Copyright ©2009 NPR. For personal, noncommercial use only. See Terms of Use. For other uses, prior permission required.

STEVE INSKEEP, host:

If you have just about ever heard a recording of the New York Philharmonic, you have definitely heard first clarinetist Stanley Drucker. That's because he's played with the philharmonic for the last 60 years, which is one-third of the orchestra's history.

RENEE MONTAGNE, host:

And when Stanley Drucker retires at the end of this month, he will have played in over 10,200 concerts. And he'll be going out with a bang, as Jeff Lunden reports.

JEFF LUNDEN: Benny Goodman may have commissioned Aaron Copland's "Clarinet Concerto," but Stanley Drucker owns it. He's played it 59 times with the New York Philharmonic.

(Soundbite of music, "Clarinet Concerto")

Mr. STANLEY DRUCKER (Clarinetist, New York Philharmonic): The piece was written in the early '40s. It's got elements of jazz, in a way, though Benny Goodman always said play the eighth notes straight. Don't syncopate them. It's a piece that audiences react to, respond to.

(Soundbite of music, "Clarinet Concerto")

LUNDEN: Drucker will be standing in front of the Philharmonic for five more performances of the concerto, beginning this Thursday evening. It's the orchestra's way of paying tribute to its longest serving member ever. Mark Nuccio is associate principal clarinetist. He says Stanley Drucker is an iron man.

Mr. MARK NUCCIO (Associate Principal Clarinetist, New York Philharmonic Orchestra): Probably the most reliable colleague I've ever had the opportunity to work with. If he were to get sick, I would be the person who would have to come in and play at the last minute, and you can get kind of comfortable with Stanley Drucker because he just doesn't get sick.

(Soundbite of music, "Clarinet Concerto")

LUNDEN: Drucker may be an iron man, but when he started with the Philharmonic, he was a teenager. Born in Brooklyn, Drucker was a prodigy on the clarinet. And by the time he was 16, he was playing professionally with the Indianapolis Symphony. Two years later, he auditioned for the New York Philharmonic's legendary conductor Bruno Walter.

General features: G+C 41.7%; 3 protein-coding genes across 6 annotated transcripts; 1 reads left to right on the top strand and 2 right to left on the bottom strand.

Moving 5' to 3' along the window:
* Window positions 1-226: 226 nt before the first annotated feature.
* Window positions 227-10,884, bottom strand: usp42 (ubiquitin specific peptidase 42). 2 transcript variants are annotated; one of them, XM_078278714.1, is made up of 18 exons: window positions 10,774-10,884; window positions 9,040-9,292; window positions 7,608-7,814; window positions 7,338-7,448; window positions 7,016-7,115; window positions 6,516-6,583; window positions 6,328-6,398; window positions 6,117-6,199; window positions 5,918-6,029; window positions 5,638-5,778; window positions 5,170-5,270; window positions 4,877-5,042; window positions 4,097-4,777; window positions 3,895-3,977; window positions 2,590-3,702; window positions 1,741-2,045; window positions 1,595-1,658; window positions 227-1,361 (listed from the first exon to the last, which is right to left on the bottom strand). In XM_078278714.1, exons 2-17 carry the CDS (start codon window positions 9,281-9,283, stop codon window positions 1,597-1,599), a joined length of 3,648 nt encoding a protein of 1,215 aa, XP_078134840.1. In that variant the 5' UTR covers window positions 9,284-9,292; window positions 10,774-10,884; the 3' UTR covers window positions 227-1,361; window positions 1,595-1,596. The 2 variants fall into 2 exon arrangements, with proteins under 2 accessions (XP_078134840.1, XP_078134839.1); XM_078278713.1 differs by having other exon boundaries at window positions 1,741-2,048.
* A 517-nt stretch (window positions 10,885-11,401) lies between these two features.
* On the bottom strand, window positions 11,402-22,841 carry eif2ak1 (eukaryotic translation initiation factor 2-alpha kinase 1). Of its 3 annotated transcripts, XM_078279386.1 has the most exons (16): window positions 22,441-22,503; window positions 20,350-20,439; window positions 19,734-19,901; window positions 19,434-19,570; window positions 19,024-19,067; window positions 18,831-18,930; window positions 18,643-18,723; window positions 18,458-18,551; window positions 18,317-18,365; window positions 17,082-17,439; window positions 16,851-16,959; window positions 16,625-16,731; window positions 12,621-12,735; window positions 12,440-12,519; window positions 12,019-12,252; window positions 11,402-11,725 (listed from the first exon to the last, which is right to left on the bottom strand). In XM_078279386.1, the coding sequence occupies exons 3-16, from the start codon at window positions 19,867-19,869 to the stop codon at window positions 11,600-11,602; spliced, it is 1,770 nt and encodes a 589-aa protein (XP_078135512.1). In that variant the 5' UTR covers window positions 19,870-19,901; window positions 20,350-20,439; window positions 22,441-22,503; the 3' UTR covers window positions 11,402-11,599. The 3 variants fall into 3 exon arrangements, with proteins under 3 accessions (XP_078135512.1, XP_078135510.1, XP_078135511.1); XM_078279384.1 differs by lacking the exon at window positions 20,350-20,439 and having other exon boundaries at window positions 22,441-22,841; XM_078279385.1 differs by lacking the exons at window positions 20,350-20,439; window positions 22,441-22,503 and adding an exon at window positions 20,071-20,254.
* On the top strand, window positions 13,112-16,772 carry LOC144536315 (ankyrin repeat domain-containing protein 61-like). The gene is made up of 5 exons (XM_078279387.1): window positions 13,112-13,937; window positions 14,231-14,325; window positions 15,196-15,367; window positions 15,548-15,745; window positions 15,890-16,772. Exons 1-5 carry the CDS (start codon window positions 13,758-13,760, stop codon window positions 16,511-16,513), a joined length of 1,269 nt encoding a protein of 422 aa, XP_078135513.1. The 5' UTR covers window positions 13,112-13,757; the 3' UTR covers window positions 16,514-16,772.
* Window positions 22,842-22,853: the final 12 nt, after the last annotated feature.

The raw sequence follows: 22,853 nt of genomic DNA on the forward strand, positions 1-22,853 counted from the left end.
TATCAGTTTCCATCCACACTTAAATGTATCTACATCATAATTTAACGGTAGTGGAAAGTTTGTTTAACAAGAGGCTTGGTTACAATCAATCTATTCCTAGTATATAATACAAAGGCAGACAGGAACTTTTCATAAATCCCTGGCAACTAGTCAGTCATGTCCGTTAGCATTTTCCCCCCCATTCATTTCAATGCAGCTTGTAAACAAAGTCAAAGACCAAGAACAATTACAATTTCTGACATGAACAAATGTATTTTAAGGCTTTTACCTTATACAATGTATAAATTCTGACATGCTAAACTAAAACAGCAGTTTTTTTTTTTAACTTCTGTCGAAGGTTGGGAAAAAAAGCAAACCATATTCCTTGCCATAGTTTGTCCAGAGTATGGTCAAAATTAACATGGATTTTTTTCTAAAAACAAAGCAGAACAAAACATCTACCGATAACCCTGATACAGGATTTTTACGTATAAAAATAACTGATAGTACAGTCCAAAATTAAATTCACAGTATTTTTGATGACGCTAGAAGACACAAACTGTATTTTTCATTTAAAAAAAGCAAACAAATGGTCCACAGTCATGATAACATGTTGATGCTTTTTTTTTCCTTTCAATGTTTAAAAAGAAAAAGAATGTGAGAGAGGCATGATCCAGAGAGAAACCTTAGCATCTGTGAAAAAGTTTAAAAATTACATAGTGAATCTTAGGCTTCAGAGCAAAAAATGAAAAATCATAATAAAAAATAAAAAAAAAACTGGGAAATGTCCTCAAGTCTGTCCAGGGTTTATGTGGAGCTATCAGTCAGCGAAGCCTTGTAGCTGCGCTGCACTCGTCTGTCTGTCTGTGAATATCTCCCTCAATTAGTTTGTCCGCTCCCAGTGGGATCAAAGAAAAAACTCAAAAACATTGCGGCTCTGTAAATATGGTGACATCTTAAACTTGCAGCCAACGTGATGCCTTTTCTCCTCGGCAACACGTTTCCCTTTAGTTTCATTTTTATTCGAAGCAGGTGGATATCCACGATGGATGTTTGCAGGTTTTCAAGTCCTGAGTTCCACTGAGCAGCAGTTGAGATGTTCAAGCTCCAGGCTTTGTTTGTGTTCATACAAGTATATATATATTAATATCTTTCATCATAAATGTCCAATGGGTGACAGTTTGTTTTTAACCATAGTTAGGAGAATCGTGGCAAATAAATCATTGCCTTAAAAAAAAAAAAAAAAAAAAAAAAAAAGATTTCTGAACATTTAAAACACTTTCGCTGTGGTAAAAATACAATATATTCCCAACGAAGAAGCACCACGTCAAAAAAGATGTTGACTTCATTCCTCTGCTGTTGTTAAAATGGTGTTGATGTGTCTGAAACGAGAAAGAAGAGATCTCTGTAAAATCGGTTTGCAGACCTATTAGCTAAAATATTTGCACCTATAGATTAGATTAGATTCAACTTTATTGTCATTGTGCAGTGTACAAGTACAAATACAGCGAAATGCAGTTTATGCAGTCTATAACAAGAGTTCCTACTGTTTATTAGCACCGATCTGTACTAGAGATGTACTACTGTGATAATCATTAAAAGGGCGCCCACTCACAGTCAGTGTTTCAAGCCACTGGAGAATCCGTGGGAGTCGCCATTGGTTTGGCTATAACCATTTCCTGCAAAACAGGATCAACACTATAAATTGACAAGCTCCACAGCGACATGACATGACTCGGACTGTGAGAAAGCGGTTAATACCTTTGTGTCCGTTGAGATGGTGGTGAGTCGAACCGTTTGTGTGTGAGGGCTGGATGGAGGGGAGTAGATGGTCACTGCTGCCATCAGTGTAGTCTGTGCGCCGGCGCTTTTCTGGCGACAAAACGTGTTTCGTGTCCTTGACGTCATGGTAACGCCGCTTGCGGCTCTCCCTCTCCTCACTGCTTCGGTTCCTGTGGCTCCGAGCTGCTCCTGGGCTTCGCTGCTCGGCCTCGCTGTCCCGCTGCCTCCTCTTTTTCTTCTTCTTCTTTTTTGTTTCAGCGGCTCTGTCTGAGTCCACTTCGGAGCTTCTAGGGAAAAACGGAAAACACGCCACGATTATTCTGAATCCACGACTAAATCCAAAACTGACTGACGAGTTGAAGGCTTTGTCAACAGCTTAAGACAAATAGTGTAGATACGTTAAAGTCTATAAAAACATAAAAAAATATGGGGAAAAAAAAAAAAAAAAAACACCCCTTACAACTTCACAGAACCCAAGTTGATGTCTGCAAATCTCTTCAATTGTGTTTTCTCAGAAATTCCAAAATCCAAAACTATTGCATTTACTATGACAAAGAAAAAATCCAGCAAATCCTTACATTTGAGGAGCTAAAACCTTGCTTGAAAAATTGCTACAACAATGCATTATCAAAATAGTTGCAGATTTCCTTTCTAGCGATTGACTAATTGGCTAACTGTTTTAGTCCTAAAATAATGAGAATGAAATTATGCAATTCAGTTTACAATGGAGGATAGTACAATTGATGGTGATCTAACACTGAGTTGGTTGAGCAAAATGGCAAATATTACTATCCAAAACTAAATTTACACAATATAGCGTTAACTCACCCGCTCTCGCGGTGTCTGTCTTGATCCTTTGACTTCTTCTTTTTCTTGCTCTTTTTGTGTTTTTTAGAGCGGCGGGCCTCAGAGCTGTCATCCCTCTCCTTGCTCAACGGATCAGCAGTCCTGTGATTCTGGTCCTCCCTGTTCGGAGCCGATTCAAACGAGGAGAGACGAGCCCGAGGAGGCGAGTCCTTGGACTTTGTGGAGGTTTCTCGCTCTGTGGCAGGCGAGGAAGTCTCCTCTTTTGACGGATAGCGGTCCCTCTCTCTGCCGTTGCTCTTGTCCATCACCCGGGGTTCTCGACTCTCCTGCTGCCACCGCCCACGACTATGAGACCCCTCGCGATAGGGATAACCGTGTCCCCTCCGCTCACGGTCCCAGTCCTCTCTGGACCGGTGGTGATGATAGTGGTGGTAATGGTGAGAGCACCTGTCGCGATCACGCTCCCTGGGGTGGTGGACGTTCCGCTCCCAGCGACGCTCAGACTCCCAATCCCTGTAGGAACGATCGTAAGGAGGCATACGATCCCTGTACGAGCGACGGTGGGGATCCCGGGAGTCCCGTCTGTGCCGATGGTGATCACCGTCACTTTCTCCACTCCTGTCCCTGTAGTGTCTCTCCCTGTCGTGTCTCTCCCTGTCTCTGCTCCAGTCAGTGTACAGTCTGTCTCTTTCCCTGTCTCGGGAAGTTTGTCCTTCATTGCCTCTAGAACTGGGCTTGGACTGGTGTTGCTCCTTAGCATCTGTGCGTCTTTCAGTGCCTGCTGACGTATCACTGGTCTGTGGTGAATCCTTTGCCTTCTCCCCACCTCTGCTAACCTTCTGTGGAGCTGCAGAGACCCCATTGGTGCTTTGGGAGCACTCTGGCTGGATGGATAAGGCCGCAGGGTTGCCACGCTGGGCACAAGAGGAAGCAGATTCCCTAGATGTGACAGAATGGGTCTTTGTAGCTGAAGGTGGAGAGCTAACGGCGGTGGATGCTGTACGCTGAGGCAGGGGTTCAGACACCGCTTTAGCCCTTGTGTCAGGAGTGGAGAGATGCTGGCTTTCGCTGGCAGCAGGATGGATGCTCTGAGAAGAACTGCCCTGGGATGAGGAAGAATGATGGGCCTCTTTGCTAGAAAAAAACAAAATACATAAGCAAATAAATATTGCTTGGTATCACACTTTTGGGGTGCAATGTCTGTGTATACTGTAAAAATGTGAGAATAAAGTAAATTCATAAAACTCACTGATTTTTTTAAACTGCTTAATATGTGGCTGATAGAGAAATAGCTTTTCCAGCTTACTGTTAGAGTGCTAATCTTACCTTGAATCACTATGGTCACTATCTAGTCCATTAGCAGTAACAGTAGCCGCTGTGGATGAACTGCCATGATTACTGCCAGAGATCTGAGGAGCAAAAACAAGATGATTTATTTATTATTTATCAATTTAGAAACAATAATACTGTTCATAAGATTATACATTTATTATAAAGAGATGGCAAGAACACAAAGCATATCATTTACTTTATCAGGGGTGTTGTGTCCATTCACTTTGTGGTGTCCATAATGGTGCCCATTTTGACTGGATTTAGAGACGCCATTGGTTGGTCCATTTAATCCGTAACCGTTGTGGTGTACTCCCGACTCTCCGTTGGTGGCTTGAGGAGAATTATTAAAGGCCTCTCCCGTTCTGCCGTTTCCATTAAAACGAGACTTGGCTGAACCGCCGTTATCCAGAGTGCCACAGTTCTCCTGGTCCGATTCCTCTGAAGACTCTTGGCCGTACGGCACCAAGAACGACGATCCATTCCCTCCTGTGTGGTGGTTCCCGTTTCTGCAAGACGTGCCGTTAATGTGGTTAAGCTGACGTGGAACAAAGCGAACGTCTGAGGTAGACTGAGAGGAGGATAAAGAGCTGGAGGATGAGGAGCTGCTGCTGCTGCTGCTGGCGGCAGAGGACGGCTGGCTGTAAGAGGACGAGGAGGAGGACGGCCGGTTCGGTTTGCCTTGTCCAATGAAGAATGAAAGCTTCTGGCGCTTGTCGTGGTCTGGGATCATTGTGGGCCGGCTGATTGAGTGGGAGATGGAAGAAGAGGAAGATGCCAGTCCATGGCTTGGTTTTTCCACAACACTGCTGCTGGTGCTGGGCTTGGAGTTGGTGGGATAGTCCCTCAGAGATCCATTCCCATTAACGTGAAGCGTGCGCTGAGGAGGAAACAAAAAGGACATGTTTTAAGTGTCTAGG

Mr. DRUCKER: I heard Walter say he would be a very valuable member of the orchestra. I heard him say that to somebody. And a week later, I got a letter, a contractual letter, and it took me about five seconds to sign it.

LUNDEN: So at the age of 19, Stanley Drucker found himself on the stage of Carnegie Hall for his first rehearsal. It was Richard Strauss's "Also Sprach Zarathustra" with Dimitri Mitropoulos conducting.

(Soundbite of music, "Also Sprach Zarathustra")

Mr. DRUCKER: Well, I never heard anything like it. I mean, it was overwhelming, unbelievable. And, I, who thought I knew everything, found out quickly I didn't know anything. It was incredible hearing those soloists in the orchestra. Every rehearsal was a master class, where I could learn from some of these people.

LUNDEN: Drucker says the New York Philharmonic of the 1948-49 season was a men's club of mainly European musicians, almost entirely different from the Philharmonic of today.

Mr. DRUCKER: The backstage musician's room was filled with cigar and pipe smoke and poker. They played poker day and night, and chess. But today, we're more international, and certainly, the fact that we're half women and half men is a plus, because we have more choices of what the best is. And being New York, we manage to get pretty much the best.

(Soundbite of music, "Clarinet Concerto")